Col de la Croix de Fer via La Toussuire

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Col de la Croix de Fer is usually the first of the giant Maurienne valley cycling climbs to open after a long winter. So while Iseran, Galibier, Madeleine, and even Glandon are still closed, I dashed off to visit an old favourite.

Of the five ways up Col de la Croix de Fer – see here – the lower stretch of the direct route from St-Jean-de-Maurienne is perhaps the least interesting. So this challenging loop bypasses it by first visiting the ski station of La Toussuire.

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In recent years, La Toussuire has hosted several Tour de France stages, most recently in 2015 in a stage won by Vincenzo Nibali. From St-Jean-de-Maurienne, there are three or four routes up.

I took probably the least well known: via Jarrier. (details via Fontcouvert here) – but they all share parts of the same road and are reasonably similar.

I am not going to argue that La Toussuire is even remotely one of the best climbs in the Maurienne valley. But it’s a big, quiet enough, and plenty of beautiful mountains views.

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Next, I made the long descent to join the direct way to Croix de Fer. Unfortunately, there is no way to join this road higher up, so this becomes a ride of two big ascents, ultimately joining the route 25 kms (!) below the summit.

This is a very uneven climb, sometimes easy, sometimes long stretches at 10% or more, etc. There are three tunnels in quick succession perhaps 18 kms from the col (boo!), but they are wide, well lit, and virtually flat – even this tunnel-coward was cheerful enough. But the highlight of the route is without a doubt the final 6 kilometres above Saint-Sorlin ski station.

Sexy Hairpin

Sexy Hairpin

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Col de la Croix de Fer just  around that corner

Col de la Croix de Fer just around that corner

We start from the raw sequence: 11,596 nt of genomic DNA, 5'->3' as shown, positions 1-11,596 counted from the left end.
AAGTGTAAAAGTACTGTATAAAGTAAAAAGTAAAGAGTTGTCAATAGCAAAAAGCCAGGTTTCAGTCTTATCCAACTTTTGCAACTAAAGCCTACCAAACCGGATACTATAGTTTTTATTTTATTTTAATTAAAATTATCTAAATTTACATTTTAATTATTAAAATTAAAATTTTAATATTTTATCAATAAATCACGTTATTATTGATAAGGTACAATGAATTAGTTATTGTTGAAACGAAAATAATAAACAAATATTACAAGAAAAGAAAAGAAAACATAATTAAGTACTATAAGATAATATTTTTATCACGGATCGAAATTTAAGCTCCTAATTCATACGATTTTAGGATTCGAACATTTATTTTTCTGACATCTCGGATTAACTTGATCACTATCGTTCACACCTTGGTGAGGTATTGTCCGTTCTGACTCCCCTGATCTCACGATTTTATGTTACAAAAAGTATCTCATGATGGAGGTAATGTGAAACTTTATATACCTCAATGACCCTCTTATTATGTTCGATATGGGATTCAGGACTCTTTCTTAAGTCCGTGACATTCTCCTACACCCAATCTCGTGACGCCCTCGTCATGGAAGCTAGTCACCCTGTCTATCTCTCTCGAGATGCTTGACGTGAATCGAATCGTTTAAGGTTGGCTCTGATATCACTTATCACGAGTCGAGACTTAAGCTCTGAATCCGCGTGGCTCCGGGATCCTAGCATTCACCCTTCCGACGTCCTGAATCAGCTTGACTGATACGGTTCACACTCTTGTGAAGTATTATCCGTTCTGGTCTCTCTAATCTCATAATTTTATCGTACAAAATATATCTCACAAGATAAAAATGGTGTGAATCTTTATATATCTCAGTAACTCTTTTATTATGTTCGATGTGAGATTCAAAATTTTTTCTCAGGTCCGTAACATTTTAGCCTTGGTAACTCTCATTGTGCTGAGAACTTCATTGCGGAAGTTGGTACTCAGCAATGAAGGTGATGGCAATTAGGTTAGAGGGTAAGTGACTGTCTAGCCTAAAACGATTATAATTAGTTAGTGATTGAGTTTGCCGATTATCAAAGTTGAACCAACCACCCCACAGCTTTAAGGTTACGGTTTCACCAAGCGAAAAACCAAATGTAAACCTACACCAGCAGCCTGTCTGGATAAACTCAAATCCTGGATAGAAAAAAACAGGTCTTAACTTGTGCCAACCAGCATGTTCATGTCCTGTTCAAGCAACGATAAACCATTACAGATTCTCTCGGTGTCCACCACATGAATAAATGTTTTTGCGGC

Hot Mountain Bike Tip: Exactly at the col, behind the little parking lot, is an unpaved road that goes much higher to two beautiful lakes/dams, a couple of cols, and eventually to the Glacier de St-Sorlin. Truly amazing: details here.

Glacier de Saint-Sorlin

Glacier de Saint-Sorlin

Back to the ride: It makes me very happy that Col de la Croix de Fer (Pass of the Iron Cross) actually has an Iron Cross at the summit. I took my usual celebration photo:

Pass of the Iron Cross

Pass of the Iron Cross

Next, I descended the other side to visit the nearby Col du Glandon. I knew it was officially closed but there didn’t seem too much snow around and I thought I’d see if I could descend it.

The final hairpin is one of my very favourites:

Col de Glandon

Just below summit:

Col du Glandon

Below that final hairpin are a bunch more that don’t get much sun, and get avalanched on all winter. A few stretches still needed to be ploughed. I decided to try a couple of snow portages. Frankly, it was probably a poor idea. I’d recommend waiting until the road is officially open in a week or two. But I made it.

Dodgy descent.  Do not try.

Dodgy descent. Do not try.

At least after making it over the short stretch of snowy road, it was a very quiet descent. This is a fun, but (for me at least) tough loop. But it’s always worth the effort to see a high pass so early in the season.

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Happiest while cycling uphill.

4 Comments

  1. Hi Will, we stayed in Jarrier last summer. Very nice location with the classic summits nearby. I thought the road towards Jarrier is tough. Later on to La Toussiere its easier. Nice blog (as always).

  2. Great website – I’ve been reading page after page!
    I’ll be in Briancon from 7-13 June and hoping to ride Col du Galibier – what do you think the chances are that it will be open? And even if it is open, will it be pleasant or horrid to ride?
    Cheers

    • Hi Alex,

      After June 7th? Almost 100% certain to be open. I’d expect it’s open by end May. If it is sunny, it will be fantastic to ride – best time of year! Only horrid if rain/snow. Just bring extra jacket if cool. It might be quite cold up there.

      • Good to know. A lot of the websites showing col opening dates are vague or conflicting so its great to hear info from a local cyclist. Thank you!

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